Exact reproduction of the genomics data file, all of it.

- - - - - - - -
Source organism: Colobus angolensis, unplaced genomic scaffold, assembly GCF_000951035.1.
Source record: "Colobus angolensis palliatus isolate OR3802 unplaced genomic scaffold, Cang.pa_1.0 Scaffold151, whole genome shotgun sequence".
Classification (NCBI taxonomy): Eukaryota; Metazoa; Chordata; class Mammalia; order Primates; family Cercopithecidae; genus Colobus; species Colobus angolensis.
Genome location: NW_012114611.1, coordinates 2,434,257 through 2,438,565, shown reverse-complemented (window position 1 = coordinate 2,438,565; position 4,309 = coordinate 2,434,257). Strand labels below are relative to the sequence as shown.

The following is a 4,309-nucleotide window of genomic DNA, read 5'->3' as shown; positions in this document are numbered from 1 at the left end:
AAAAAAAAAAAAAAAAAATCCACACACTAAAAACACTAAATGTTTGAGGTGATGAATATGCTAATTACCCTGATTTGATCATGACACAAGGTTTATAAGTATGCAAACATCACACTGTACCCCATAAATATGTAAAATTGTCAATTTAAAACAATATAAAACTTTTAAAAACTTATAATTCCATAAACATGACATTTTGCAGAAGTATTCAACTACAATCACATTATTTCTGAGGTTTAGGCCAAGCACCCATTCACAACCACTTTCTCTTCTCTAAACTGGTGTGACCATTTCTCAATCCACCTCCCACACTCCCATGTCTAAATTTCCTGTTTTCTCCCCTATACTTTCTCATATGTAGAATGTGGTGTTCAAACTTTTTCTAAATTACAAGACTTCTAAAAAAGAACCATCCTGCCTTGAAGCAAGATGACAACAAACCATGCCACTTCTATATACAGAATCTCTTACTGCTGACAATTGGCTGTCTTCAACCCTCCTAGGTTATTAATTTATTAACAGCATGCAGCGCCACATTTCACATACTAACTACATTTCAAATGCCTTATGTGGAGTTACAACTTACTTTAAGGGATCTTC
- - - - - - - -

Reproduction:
Source organism: Colobus angolensis, unplaced genomic scaffold, assembly GCF_000951035.1.
Source record: "Colobus angolensis palliatus isolate OR3802 unplaced genomic scaffold, Cang.pa_1.0 Scaffold151, whole genome shotgun sequence".
Classification (NCBI taxonomy): Eukaryota; Metazoa; Chordata; class Mammalia; order Primates; family Cercopithecidae; genus Colobus; species Colobus angolensis.
Genome location: NW_012114611.1, coordinates 2,434,257 through 2,438,565, shown reverse-complemented (window position 1 = coordinate 2,438,565; position 4,309 = coordinate 2,434,257). Strand labels below are relative to the sequence as shown.

The following is a 4,309-nucleotide window of genomic DNA, read 5'->3' as shown; positions in this document are numbered from 1 at the left end:
AAAAAAAAAAAAAAAAAATCCACACACTAAAAACACTAAATGTTTGAGGTGATGAATATGCTAATTACCCTGATTTGATCATGACACAAGGTTTATAAGTATGCAAACATCACACTGTACCCCATAAATATGTAAAATTGTCAATTTAAAACAATATAAAACTTTTAAAAACTTATAATTCCATAAACATGACATTTTGCAGAAGTATTCAACTACAATCACATTATTTCTGAGGTTTAGGCCAAGCACCCATTCACAACCACTTTCTCTTCTCTAAACTGGTGTGACCATTTCTCAATCCACCTCCCACACTCCCATGTCTAAATTTCCTGTTTTCTCCCCTATACTTTCTCATATGTAGAATGTGGTGTTCAAACTTTTTCTAAATTACAAGACTTCTAAAAAAGAACCATCCTGCCTTGAAGCAAGATGACAACAAACCATGCCACTTCTATATACAGAATCTCTTACTGCTGACAATTGGCTGTCTTCAACCCTCCTAGGTTATTAATTTATTAACAGCATGCAGCGCCACATTTCACATACTAACTACATTTCAAATGCCTTATGTGGAGTTACAACTTACTTTAAGGGATCTTC